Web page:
In order to line up grants with priorities, it helps to first start measuring how we are allocating grants - which sectors and types of organizations are receiving what percentage of total funding.  This is something I urged the committee to begin doing earlier this year and on Tuesday we spoke about formalizing this task even further, through annual reporting to Council.  The next step of course is to ask Council to provide guidance on which sectors should receive increases as the total pot, over time, grows in proportion with the growth of our tax base.

But this past Tuesday the Committee took what I think is a big step forward.  First, we agreed on a recommendation to Council that it establish a new multi-year grant for festivals, capped at three years and $20,000 per year, and we have included salaries as an eligible expenditure.  I've personally witnessed just how difficult is it for an event to get its feet firmly planted without the ability to make a firm commitment to an event organizer.  And asking organizers to spend the first months of every cycle chasing donations so they can cover their own pay checks is a tough proposition.  Many funding organizations have a restriction on salaries, for reasons that can be valid in many cases, but in Yellowknife, a city that needs new arts and culture content, making this change is a smart move.  The City is in a position to give festivals the support they deserve and festivals, in turn, can give arts and culture organizations and entrepreneurs some of the support they need.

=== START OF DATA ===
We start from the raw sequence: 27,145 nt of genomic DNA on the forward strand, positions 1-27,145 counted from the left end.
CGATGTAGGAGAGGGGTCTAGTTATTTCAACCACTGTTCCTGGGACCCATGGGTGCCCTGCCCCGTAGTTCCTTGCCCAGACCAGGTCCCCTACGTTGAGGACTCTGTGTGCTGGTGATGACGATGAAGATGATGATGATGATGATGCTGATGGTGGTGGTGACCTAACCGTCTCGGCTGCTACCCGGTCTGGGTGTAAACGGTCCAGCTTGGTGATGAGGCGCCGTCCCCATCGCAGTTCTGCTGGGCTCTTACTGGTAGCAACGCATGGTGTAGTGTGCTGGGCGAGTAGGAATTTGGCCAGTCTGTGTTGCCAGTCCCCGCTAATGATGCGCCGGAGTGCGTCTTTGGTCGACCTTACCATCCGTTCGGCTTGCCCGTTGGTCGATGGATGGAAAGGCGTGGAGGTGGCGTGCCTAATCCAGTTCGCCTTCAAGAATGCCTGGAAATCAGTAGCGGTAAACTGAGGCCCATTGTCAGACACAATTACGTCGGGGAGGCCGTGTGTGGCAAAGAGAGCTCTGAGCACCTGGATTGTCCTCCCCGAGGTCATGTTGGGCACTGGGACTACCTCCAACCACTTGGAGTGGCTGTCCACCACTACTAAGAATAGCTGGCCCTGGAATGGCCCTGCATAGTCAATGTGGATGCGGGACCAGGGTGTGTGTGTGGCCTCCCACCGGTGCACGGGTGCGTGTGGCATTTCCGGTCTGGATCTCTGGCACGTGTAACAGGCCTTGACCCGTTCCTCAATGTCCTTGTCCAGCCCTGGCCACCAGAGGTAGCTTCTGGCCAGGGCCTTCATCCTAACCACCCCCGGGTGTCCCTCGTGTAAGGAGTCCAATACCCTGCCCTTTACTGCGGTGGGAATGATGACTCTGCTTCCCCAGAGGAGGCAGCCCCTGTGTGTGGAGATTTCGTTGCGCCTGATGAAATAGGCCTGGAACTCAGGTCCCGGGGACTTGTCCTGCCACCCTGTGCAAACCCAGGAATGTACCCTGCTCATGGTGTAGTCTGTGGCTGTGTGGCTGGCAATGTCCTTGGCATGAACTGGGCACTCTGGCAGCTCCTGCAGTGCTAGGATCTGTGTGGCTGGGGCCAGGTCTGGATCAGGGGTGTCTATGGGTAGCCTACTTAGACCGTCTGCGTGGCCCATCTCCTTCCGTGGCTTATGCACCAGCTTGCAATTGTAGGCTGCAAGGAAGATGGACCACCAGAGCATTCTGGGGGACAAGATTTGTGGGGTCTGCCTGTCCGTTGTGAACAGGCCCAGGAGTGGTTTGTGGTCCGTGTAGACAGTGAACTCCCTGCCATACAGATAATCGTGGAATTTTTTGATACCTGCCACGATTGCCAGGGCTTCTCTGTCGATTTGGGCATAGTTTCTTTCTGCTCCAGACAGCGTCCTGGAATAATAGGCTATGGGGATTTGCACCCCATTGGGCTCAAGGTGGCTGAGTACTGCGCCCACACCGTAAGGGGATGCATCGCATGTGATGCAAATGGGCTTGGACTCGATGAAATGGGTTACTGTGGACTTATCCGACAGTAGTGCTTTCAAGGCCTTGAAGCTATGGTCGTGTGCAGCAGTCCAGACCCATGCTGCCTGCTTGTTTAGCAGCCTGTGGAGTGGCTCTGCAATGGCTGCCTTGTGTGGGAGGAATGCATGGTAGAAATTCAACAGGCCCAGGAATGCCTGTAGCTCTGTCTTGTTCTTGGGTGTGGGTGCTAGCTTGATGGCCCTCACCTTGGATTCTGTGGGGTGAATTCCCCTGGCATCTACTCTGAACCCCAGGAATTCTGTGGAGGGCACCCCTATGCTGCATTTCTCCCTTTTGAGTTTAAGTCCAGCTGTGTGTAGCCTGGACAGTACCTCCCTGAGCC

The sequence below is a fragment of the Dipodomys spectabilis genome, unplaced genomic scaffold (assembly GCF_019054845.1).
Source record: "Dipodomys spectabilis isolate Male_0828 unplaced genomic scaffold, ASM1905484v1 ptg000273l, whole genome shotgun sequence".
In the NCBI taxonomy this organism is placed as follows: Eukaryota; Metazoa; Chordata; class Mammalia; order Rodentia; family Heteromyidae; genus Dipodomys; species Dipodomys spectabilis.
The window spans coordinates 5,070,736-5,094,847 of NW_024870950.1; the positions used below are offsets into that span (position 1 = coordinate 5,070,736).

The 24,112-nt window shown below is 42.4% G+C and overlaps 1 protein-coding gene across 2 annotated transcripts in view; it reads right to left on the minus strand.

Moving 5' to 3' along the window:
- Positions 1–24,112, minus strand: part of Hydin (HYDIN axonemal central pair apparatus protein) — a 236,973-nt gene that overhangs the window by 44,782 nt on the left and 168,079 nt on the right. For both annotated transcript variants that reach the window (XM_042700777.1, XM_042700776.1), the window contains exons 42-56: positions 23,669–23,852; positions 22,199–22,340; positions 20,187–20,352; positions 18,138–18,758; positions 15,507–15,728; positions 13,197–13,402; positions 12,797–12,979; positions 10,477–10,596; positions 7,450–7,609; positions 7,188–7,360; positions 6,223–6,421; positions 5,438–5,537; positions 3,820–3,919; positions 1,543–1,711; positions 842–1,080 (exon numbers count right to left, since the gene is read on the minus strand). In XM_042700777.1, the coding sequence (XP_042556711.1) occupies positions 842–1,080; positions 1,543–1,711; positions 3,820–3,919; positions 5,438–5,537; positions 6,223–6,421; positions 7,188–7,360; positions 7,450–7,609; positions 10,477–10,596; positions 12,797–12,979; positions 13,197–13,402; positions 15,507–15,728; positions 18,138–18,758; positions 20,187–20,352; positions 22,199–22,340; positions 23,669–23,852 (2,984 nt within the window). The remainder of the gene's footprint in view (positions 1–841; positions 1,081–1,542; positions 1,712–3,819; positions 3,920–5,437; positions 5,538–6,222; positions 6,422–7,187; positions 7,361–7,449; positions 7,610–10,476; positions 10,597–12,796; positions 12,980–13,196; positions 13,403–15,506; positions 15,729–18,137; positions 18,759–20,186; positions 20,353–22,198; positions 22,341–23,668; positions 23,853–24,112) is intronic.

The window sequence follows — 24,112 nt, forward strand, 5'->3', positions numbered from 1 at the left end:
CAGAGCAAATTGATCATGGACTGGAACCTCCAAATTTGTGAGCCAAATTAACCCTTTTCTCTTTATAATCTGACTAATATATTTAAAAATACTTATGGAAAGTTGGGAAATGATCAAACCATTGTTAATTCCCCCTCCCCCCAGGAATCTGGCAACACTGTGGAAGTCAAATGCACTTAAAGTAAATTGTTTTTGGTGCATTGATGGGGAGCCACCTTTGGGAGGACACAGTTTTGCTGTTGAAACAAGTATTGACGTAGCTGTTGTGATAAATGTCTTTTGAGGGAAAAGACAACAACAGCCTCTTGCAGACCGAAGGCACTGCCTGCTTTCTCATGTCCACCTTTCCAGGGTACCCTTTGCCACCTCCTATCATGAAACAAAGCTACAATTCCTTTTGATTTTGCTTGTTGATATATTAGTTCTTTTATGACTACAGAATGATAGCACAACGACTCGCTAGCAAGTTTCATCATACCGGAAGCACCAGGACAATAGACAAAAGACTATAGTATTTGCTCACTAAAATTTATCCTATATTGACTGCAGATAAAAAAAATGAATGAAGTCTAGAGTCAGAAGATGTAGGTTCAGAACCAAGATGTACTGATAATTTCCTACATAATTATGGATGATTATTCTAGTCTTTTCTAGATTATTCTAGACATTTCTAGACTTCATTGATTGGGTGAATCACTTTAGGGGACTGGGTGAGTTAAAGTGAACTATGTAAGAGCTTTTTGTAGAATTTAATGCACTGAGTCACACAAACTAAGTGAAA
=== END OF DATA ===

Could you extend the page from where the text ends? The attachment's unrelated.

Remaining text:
The second exciting proposal that came out of Tuesday's meeting was that the City should host a workshop in November to train people to write grant proposals.  This is just one of the many ideas that was discussed for what the Committee might do in the future to urge the City to take on a new role as a capacity builder.  Executive directors of organizations across all sectors, but in particular event coordinators, need more local opportunities for training.  If we can build expertise and experience amongst the small group of hard working people in our community who take on the task of organizing festivals and events - and pay them properly - the return on these investments in terms of content creation will be huge.

The third thing that came out of Tuesday's meeting, which is unrelated to tourism so I won't go into too much detail, was that the Committee supported my recommendation that we create a new grant category - Small Neighbourhood Grants of between $50 and $500 for activities that bring neighbours together, allowing them to share skills or just to gather and get to know one another.  This new grant category is based on similar programs in other cities, and I've seen the impact they can have on building community spirit.

I'm extremely excited about the direction the Grant Review Committee appears to be taking.  This is one of those tools in the City's toolkit that has long gone under-utilized, and I look forward to seeing the results that come from these recent changes.

As it happens, there is currently a vacancy on the Committee, so if you've read this blog post in its entirely, that probably means you should apply.  If you want further background about the Committee and its work, please don't hesitate to get in touch.